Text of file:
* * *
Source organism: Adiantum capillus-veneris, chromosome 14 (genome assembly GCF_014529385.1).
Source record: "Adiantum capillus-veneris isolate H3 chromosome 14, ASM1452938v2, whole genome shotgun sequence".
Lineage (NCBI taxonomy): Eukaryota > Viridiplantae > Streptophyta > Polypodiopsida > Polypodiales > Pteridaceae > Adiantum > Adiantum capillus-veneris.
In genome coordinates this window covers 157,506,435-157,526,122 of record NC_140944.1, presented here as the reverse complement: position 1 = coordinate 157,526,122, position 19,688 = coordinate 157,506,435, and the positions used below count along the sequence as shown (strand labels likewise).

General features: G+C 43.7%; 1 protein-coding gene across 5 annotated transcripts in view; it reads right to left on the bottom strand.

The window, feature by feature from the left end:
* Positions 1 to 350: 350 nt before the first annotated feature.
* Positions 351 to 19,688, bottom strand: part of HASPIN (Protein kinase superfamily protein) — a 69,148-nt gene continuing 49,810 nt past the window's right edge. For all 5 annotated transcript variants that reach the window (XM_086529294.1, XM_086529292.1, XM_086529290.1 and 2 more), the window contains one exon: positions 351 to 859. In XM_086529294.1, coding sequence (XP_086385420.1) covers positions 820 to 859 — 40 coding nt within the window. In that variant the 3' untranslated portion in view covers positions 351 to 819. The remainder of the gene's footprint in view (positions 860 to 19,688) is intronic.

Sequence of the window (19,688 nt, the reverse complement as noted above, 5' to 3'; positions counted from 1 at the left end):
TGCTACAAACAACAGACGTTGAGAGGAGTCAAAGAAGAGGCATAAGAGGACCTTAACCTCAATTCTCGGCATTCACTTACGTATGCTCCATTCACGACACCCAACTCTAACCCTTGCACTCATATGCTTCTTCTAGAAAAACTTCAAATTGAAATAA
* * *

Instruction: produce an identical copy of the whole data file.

Source organism: Adiantum capillus-veneris, chromosome 14 (genome assembly GCF_014529385.1).
Source record: "Adiantum capillus-veneris isolate H3 chromosome 14, ASM1452938v2, whole genome shotgun sequence".
Lineage (NCBI taxonomy): Eukaryota > Viridiplantae > Streptophyta > Polypodiopsida > Polypodiales > Pteridaceae > Adiantum > Adiantum capillus-veneris.
In genome coordinates this window covers 157,506,435-157,526,122 of record NC_140944.1, presented here as the reverse complement: position 1 = coordinate 157,526,122, position 19,688 = coordinate 157,506,435, and the positions used below count along the sequence as shown (strand labels likewise).

General features: G+C 43.7%; 1 protein-coding gene across 5 annotated transcripts in view; it reads right to left on the bottom strand.

The window, feature by feature from the left end:
* Positions 1 to 350: 350 nt before the first annotated feature.
* Positions 351 to 19,688, bottom strand: part of HASPIN (Protein kinase superfamily protein) — a 69,148-nt gene continuing 49,810 nt past the window's right edge. For all 5 annotated transcript variants that reach the window (XM_086529294.1, XM_086529292.1, XM_086529290.1 and 2 more), the window contains one exon: positions 351 to 859. In XM_086529294.1, coding sequence (XP_086385420.1) covers positions 820 to 859 — 40 coding nt within the window. In that variant the 3' untranslated portion in view covers positions 351 to 819. The remainder of the gene's footprint in view (positions 860 to 19,688) is intronic.

Sequence of the window (19,688 nt, the reverse complement as noted above, 5' to 3'; positions counted from 1 at the left end):
TGCTACAAACAACAGACGTTGAGAGGAGTCAAAGAAGAGGCATAAGAGGACCTTAACCTCAATTCTCGGCATTCACTTACGTATGCTCCATTCACGACACCCAACTCTAACCCTTGCACTCATATGCTTCTTCTAGAAAAACTTCAAATTGAAATAA